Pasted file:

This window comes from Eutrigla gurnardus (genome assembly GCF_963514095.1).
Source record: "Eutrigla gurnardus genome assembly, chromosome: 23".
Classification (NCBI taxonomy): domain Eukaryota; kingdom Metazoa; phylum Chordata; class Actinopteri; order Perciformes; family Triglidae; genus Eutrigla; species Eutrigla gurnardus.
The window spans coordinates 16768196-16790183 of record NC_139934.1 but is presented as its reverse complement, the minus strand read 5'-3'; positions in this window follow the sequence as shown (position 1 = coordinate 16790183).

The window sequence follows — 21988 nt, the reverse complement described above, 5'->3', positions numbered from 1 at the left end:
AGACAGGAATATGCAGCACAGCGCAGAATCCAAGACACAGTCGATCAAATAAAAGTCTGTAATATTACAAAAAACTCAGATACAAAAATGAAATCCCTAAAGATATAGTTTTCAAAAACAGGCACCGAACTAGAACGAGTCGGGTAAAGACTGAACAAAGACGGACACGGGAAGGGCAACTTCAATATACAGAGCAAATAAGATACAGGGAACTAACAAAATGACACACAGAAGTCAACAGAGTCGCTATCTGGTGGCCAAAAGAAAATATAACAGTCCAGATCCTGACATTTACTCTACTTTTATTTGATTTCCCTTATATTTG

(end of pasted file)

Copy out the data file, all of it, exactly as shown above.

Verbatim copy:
This window comes from Eutrigla gurnardus (genome assembly GCF_963514095.1).
Source record: "Eutrigla gurnardus genome assembly, chromosome: 23".
Classification (NCBI taxonomy): domain Eukaryota; kingdom Metazoa; phylum Chordata; class Actinopteri; order Perciformes; family Triglidae; genus Eutrigla; species Eutrigla gurnardus.
The window spans coordinates 16768196-16790183 of record NC_139934.1 but is presented as its reverse complement, the minus strand read 5'-3'; positions in this window follow the sequence as shown (position 1 = coordinate 16790183).

The window sequence follows — 21988 nt, the reverse complement described above, 5'->3', positions numbered from 1 at the left end:
AGACAGGAATATGCAGCACAGCGCAGAATCCAAGACACAGTCGATCAAATAAAAGTCTGTAATATTACAAAAAACTCAGATACAAAAATGAAATCCCTAAAGATATAGTTTTCAAAAACAGGCACCGAACTAGAACGAGTCGGGTAAAGACTGAACAAAGACGGACACGGGAAGGGCAACTTCAATATACAGAGCAAATAAGATACAGGGAACTAACAAAATGACACACAGAAGTCAACAGAGTCGCTATCTGGTGGCCAAAAGAAAATATAACAGTCCAGATCCTGACATTTACTCTACTTTTATTTGATTTCCCTTATATTTG